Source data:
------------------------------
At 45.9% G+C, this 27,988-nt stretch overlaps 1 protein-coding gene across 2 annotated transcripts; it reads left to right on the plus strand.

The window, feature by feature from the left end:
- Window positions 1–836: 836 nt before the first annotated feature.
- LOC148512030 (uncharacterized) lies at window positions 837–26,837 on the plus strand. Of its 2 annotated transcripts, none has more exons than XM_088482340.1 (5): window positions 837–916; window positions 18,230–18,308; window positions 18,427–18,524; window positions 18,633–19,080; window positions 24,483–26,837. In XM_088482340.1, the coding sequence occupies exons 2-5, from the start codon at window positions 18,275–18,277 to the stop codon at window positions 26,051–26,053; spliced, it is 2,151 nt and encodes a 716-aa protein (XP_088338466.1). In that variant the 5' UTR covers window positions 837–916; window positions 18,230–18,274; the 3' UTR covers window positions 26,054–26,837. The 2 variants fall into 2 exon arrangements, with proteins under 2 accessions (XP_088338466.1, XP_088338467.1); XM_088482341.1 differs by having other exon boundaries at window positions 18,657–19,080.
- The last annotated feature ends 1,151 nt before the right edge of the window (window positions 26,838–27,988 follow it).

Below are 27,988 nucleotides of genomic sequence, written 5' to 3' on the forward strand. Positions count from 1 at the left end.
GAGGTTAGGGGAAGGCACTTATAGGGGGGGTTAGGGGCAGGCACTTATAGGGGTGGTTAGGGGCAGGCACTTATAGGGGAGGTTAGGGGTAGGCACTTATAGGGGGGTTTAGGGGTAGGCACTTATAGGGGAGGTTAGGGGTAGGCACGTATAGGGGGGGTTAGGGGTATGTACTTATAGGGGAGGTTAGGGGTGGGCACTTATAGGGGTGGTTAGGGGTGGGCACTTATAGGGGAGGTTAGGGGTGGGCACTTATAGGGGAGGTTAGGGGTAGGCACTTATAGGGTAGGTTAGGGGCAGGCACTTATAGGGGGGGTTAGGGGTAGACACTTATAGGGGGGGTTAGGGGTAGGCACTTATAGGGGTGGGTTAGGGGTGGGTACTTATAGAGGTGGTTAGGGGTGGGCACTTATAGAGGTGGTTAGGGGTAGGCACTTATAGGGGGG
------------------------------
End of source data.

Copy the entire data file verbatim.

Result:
At 45.9% G+C, this 27,988-nt stretch overlaps 1 protein-coding gene across 2 annotated transcripts; it reads left to right on the plus strand.

The window, feature by feature from the left end:
- Window positions 1–836: 836 nt before the first annotated feature.
- LOC148512030 (uncharacterized) lies at window positions 837–26,837 on the plus strand. Of its 2 annotated transcripts, none has more exons than XM_088482340.1 (5): window positions 837–916; window positions 18,230–18,308; window positions 18,427–18,524; window positions 18,633–19,080; window positions 24,483–26,837. In XM_088482340.1, the coding sequence occupies exons 2-5, from the start codon at window positions 18,275–18,277 to the stop codon at window positions 26,051–26,053; spliced, it is 2,151 nt and encodes a 716-aa protein (XP_088338466.1). In that variant the 5' UTR covers window positions 837–916; window positions 18,230–18,274; the 3' UTR covers window positions 26,054–26,837. The 2 variants fall into 2 exon arrangements, with proteins under 2 accessions (XP_088338466.1, XP_088338467.1); XM_088482341.1 differs by having other exon boundaries at window positions 18,657–19,080.
- The last annotated feature ends 1,151 nt before the right edge of the window (window positions 26,838–27,988 follow it).

Below are 27,988 nucleotides of genomic sequence, written 5' to 3' on the forward strand. Positions count from 1 at the left end.
GAGGTTAGGGGAAGGCACTTATAGGGGGGGTTAGGGGCAGGCACTTATAGGGGTGGTTAGGGGCAGGCACTTATAGGGGAGGTTAGGGGTAGGCACTTATAGGGGGGTTTAGGGGTAGGCACTTATAGGGGAGGTTAGGGGTAGGCACGTATAGGGGGGGTTAGGGGTATGTACTTATAGGGGAGGTTAGGGGTGGGCACTTATAGGGGTGGTTAGGGGTGGGCACTTATAGGGGAGGTTAGGGGTGGGCACTTATAGGGGAGGTTAGGGGTAGGCACTTATAGGGTAGGTTAGGGGCAGGCACTTATAGGGGGGGTTAGGGGTAGACACTTATAGGGGGGGTTAGGGGTAGGCACTTATAGGGGTGGGTTAGGGGTGGGTACTTATAGAGGTGGTTAGGGGTGGGCACTTATAGAGGTGGTTAGGGGTAGGCACTTATAGGGGGG